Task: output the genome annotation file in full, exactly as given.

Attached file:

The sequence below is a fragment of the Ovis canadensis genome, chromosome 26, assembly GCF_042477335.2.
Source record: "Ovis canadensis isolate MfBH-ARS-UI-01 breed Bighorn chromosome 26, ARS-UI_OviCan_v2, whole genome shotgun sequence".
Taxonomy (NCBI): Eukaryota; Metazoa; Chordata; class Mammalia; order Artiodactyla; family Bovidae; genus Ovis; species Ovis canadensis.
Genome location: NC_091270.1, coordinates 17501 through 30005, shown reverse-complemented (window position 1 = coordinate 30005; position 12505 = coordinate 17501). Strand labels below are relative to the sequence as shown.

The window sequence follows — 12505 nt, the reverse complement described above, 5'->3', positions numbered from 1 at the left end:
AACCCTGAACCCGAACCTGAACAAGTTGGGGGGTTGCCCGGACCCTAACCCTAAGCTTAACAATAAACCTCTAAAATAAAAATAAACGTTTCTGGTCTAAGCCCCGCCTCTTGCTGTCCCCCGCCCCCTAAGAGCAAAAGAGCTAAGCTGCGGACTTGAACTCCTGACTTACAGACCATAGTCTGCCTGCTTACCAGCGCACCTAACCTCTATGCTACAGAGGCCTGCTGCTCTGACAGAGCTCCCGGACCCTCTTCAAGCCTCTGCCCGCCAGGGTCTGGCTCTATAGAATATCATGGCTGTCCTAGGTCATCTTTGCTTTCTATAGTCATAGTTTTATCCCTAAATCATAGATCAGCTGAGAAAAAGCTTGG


The sequence below is a fragment of the Ovis canadensis genome, chromosome 26, assembly GCF_042477335.2.
Source record: "Ovis canadensis isolate MfBH-ARS-UI-01 breed Bighorn chromosome 26, ARS-UI_OviCan_v2, whole genome shotgun sequence".
Taxonomy (NCBI): Eukaryota; Metazoa; Chordata; class Mammalia; order Artiodactyla; family Bovidae; genus Ovis; species Ovis canadensis.
Genome location: NC_091270.1, coordinates 17501 through 30005, shown reverse-complemented (window position 1 = coordinate 30005; position 12505 = coordinate 17501). Strand labels below are relative to the sequence as shown.

The window sequence follows — 12505 nt, the reverse complement described above, 5'->3', positions numbered from 1 at the left end:
AACCCTGAACCCGAACCTGAACAAGTTGGGGGGTTGCCCGGACCCTAACCCTAAGCTTAACAATAAACCTCTAAAATAAAAATAAACGTTTCTGGTCTAAGCCCCGCCTCTTGCTGTCCCCCGCCCCCTAAGAGCAAAAGAGCTAAGCTGCGGACTTGAACTCCTGACTTACAGACCATAGTCTGCCTGCTTACCAGCGCACCTAACCTCTATGCTACAGAGGCCTGCTGCTCTGACAGAGCTCCCGGACCCTCTTCAAGCCTCTGCCCGCCAGGGTCTGGCTCTATAGAATATCATGGCTGTCCTAGGTCATCTTTGCTTTCTATAGTCATAGTTTTATCCCTAAATCATAGATCAGCTGAGAAAAAGCTTGG